Patient Name: Stephanie
Condition: Severe Idiopathic Scoliosis
Age Range Covered by Case Study: 13 years
At the age of six, Stephanie was diagnosed with scoliosis. At the age of nine, a brief attempt was made to treat her curve with a brace but it was too uncomfortable for her to wear. A few months before her 12th birthday, her pediatrician advised that a spinal fusion was the best course of action.
During my examination and reviews of medical films, I found that there was a large curve in Stephanie’s spine and a significant right mid-thoracic prominence. There was a 30 degree curve in her T1 – T5 vertebrae, a 61 degree curve in her T6 – T12 vertebrae, and a 28 degree curve in her L1-L4 vertebrae. She didn’t have any skin markings and her shoulders were even.
Scoliotic curves in the range of 20 to 40 degrees are considered moderate and curves over 40 degrees are considered severe. Given the presence of multiple curves and their severity, I agreed that surgical intervention was necessary.
Posterior Spinal Fusion
An incision was made over Stephanie’s spine from her T2 to L2 vertebrae. Screws were applied to the pedicles of each vertebra and facetectomies (removal of facet joints) were performed at all levels except for T1-T2 and L1-L2 to aid in fusion. Rods were then applied in the corrected position, the screws were tightened, and a thin layer of bone was removed from the spine (decortication) to allow the spine to fuse at these levels. Bone grafts were then applied to the spine to encourage the growth of a solid bone bridge between the vertebrae to complete the spinal fusion. The wound was closed in multiple layers by a plastic surgeon (to ensure the best possible cosmetic result and limit the risk of infection) and dry sterile dressings were applied.
Two months after surgery, Stephanie’s surgical wound was well healed and x-rays showed her hardware was in proper position and her spine was properly aligned.
Four months after surgery, Stephanie visited her pediatrician with complaints of lower back pain. X-rays were taken and her pediatrician suspected the pain was caused by a small lumbar spine fracture for which she prescribed six weeks of physical therapy.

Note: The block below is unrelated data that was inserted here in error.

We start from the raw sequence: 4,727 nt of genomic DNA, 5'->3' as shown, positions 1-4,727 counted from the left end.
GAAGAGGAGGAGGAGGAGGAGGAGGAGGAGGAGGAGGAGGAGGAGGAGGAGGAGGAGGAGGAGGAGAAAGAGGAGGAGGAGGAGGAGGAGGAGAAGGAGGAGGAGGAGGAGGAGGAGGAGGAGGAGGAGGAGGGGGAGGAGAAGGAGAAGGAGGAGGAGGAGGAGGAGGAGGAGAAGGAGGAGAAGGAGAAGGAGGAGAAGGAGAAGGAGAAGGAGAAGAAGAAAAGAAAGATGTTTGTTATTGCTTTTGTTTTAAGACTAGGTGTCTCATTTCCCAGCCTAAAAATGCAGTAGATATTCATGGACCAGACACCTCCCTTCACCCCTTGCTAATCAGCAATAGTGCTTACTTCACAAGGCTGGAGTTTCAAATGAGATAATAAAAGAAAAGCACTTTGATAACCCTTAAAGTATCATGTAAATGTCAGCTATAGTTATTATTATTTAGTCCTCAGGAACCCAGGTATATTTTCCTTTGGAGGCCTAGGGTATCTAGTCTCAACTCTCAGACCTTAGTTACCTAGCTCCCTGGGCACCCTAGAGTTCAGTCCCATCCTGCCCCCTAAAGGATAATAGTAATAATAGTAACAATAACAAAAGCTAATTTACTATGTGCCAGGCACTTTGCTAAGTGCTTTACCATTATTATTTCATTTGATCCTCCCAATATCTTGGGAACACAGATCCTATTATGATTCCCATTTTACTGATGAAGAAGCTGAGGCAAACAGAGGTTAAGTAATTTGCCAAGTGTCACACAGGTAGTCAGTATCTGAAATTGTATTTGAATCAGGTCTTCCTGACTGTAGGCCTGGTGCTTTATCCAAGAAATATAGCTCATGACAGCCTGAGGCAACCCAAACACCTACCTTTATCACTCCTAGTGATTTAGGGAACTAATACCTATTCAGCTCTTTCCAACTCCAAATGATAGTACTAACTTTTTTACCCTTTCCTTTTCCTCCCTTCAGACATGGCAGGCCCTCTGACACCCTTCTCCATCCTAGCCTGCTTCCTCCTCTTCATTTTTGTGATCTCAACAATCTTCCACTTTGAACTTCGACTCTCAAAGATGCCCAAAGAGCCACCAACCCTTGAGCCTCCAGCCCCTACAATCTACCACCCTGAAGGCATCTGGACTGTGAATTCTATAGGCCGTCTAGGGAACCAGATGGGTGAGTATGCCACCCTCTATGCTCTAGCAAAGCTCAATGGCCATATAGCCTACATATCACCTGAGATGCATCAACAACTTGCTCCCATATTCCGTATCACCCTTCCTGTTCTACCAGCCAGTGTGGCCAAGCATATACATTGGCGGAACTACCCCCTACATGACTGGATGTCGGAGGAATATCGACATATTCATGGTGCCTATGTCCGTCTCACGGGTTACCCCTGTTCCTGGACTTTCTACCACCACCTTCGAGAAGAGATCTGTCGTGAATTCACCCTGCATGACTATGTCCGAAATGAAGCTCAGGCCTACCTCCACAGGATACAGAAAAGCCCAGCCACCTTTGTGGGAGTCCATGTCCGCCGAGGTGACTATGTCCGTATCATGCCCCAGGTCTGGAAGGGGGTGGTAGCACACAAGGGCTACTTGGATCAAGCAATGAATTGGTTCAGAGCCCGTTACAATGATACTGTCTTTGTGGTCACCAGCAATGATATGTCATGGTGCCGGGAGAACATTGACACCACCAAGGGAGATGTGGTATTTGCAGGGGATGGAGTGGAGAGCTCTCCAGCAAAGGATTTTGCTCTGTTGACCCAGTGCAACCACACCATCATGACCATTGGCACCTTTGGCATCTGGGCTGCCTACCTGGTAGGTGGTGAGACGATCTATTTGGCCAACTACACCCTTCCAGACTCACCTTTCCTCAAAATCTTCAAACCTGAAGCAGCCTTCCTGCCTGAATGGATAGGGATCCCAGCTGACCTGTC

Since her surgery, Stephanie has returned to her regular activities without any restrictions. I believe this case is a clear example of treatment allowing patients to rapidly recover and return to their normal lives soon after scoliosis surgery. This is a considerable advancement from just 10 years ago.
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From My Patient
Hi, my name is Stephanie and at a very young age I was diagnosed with scoliosis. My scoliosis progressively got worst the more I was growing. My parents took me to see Dr. Feldman when I was twelve years old in 2011; he told us that surgery would be the best answer. It was an extremely scary thought of me having surgery but Dr. Feldman and Ella reassured us and made us feel comfortable and helped us cope with what was coming our way.
We scheduled a date for the surgery on February 29th 2012, two days after my birthday. Dr. Feldman and Ella were constantly checking up on us to see how we were doing and they were very helpful in answering all of our questions and putting our mind at ease. The day crept up on us and I wasn’t sure if I was mentally prepared for it. Dr. Feldman prepped me for surgery but also was putting a smile on my face, all of the nurses were talking to me and making me feel comfortable, putting my nerves at ease.
I hugged and kissed my mom, brother and sister took a death breath and walked into this big room with my dad. It was very cold but they put a blanket on me and were talking to me the whole time. The anesthesiologist laid me down on a bed and let me hold my dads hand the whole time. She then started asking me what I had gotten for my thirteenth birthday. The next thing I know my dad and mom were standing over me, I asked them if it was over ad they said I did it and its all over. Just like that, it was all over. The anesthesia made me extremely tired so I slept a lot and don’t remember much. But when I did wake up they had me get out of bed within 24 hours and do simple things, like sit in a chair. It wasn’t easy but the nurses, PT and OT helped me and made me feel as comfortable as possible.
Six days after surgery I was walking and on my way home. I couldn’t thank all of the nurses, Ella and especially Dr. Feldman enough. Even after surgery they kept in contact and were checking up on me, after a months later and a couple doctors appointments Dr. Feldman said I was all good to go. I am so glad I had this surgery, they forever changed my life. Any type of surgery is a scary experience for the child and parent, but trust me you won’t regret it.
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